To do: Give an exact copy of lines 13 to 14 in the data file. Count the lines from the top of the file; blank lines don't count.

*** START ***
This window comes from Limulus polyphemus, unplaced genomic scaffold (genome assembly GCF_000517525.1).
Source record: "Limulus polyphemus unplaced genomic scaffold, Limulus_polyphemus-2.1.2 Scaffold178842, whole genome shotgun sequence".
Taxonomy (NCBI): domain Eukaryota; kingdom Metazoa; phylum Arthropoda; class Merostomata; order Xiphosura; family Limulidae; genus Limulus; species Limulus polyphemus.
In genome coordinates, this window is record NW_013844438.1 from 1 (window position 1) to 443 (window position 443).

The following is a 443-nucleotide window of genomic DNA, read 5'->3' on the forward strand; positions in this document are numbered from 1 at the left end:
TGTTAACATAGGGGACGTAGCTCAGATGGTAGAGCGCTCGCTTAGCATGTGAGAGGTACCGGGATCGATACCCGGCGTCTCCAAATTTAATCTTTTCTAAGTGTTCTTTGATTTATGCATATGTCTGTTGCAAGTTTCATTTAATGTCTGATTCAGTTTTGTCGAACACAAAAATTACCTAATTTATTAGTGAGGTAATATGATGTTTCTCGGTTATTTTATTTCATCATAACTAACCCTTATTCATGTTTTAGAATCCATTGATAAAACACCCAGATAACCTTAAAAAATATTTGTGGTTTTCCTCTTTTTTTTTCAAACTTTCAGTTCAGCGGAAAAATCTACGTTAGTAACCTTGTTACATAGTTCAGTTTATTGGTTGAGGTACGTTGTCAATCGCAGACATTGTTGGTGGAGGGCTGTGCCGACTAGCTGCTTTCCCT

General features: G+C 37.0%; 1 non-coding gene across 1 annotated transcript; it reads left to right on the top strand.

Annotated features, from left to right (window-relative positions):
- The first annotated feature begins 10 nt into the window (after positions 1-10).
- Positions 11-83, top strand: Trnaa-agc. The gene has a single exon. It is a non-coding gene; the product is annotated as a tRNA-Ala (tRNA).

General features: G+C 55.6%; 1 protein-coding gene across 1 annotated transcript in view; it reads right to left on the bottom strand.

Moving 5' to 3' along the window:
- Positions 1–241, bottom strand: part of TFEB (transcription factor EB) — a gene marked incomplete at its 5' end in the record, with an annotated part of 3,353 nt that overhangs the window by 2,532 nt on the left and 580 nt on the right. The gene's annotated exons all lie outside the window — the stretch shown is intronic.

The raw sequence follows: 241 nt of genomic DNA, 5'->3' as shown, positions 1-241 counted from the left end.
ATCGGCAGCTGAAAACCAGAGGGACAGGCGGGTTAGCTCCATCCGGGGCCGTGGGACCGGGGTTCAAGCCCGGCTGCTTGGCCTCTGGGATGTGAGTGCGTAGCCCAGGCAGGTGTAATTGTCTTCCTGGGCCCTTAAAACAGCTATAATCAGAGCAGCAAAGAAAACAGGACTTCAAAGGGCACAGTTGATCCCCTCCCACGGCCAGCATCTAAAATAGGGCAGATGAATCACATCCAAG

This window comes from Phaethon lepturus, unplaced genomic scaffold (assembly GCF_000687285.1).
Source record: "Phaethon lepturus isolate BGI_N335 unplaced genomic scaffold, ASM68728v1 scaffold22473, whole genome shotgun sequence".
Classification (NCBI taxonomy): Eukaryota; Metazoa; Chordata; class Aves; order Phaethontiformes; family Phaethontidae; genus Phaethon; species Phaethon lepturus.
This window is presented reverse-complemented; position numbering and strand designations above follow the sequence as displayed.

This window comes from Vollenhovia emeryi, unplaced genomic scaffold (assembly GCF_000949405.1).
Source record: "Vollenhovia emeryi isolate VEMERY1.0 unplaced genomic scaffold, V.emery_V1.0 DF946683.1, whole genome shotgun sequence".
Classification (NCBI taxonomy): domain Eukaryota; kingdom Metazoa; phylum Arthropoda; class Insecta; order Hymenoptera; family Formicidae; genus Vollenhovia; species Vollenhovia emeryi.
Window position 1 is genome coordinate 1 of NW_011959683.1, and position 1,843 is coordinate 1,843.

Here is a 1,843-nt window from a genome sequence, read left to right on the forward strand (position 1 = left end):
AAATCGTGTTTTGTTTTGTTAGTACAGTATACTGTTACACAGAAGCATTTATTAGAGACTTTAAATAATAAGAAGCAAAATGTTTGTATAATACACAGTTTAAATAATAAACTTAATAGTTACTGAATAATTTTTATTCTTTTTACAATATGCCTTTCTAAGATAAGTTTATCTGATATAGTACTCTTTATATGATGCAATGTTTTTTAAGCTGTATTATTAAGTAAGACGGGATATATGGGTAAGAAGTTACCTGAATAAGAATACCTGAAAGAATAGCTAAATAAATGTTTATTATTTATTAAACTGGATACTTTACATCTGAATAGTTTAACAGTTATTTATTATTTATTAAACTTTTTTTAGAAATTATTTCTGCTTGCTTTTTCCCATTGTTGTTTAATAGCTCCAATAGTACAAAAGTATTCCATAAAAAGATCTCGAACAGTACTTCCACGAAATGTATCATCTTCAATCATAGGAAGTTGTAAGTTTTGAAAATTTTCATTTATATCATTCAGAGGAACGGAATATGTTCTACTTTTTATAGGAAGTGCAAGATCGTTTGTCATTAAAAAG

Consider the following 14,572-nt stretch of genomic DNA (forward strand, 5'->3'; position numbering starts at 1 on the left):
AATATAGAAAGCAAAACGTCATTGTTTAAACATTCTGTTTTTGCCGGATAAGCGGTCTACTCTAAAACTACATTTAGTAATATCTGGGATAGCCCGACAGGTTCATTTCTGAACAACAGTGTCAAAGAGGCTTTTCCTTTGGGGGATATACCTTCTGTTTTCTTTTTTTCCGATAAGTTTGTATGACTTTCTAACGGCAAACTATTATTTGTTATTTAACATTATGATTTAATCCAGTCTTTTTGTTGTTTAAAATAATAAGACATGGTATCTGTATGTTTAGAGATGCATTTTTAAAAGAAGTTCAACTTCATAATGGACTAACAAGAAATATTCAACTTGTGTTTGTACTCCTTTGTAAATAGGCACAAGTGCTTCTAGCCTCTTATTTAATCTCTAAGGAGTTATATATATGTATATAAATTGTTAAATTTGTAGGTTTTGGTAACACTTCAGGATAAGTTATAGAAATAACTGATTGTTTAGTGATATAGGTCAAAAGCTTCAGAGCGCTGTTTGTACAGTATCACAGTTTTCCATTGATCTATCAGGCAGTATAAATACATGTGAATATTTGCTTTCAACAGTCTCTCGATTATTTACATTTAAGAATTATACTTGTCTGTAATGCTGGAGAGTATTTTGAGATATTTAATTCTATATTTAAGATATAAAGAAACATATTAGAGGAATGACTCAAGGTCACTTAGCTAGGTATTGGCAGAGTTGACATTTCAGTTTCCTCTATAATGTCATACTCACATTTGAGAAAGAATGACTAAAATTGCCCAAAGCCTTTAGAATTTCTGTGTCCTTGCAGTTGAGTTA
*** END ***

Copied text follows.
- Positions 1–241, bottom strand: part of TFEB (transcription factor EB) — a gene marked incomplete at its 5' end in the record, with an annotated part of 3,353 nt that overhangs the window by 2,532 nt on the left and 580 nt on the right. The gene's annotated exons all lie outside the window — the stretch shown is intronic.

The raw sequence follows: 241 nt of genomic DNA, 5'->3' as shown, positions 1-241 counted from the left end.